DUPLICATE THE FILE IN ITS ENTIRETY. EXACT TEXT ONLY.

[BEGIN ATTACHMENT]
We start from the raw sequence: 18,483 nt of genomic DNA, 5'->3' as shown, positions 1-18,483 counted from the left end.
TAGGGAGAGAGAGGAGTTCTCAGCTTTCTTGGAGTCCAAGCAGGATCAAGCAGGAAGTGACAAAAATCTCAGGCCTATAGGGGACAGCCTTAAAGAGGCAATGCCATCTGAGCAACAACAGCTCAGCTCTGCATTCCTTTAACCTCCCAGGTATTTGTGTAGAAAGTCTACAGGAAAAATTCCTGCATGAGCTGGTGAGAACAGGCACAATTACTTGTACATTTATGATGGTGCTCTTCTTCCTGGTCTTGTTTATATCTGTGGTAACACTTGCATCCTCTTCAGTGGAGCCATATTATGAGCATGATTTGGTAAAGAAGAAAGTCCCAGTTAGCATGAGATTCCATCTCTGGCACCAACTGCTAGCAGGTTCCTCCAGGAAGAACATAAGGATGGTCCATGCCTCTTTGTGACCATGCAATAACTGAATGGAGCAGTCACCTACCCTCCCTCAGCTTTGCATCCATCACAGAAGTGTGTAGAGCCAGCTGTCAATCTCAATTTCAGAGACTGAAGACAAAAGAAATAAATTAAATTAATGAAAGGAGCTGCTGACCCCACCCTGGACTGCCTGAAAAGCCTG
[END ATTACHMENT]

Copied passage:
We start from the raw sequence: 18,483 nt of genomic DNA, 5'->3' as shown, positions 1-18,483 counted from the left end.
TAGGGAGAGAGAGGAGTTCTCAGCTTTCTTGGAGTCCAAGCAGGATCAAGCAGGAAGTGACAAAAATCTCAGGCCTATAGGGGACAGCCTTAAAGAGGCAATGCCATCTGAGCAACAACAGCTCAGCTCTGCATTCCTTTAACCTCCCAGGTATTTGTGTAGAAAGTCTACAGGAAAAATTCCTGCATGAGCTGGTGAGAACAGGCACAATTACTTGTACATTTATGATGGTGCTCTTCTTCCTGGTCTTGTTTATATCTGTGGTAACACTTGCATCCTCTTCAGTGGAGCCATATTATGAGCATGATTTGGTAAAGAAGAAAGTCCCAGTTAGCATGAGATTCCATCTCTGGCACCAACTGCTAGCAGGTTCCTCCAGGAAGAACATAAGGATGGTCCATGCCTCTTTGTGACCATGCAATAACTGAATGGAGCAGTCACCTACCCTCCCTCAGCTTTGCATCCATCACAGAAGTGTGTAGAGCCAGCTGTCAATCTCAATTTCAGAGACTGAAGACAAAAGAAATAAATTAAATTAATGAAAGGAGCTGCTGACCCCACCCTGGACTGCCTGAAAAGCCTG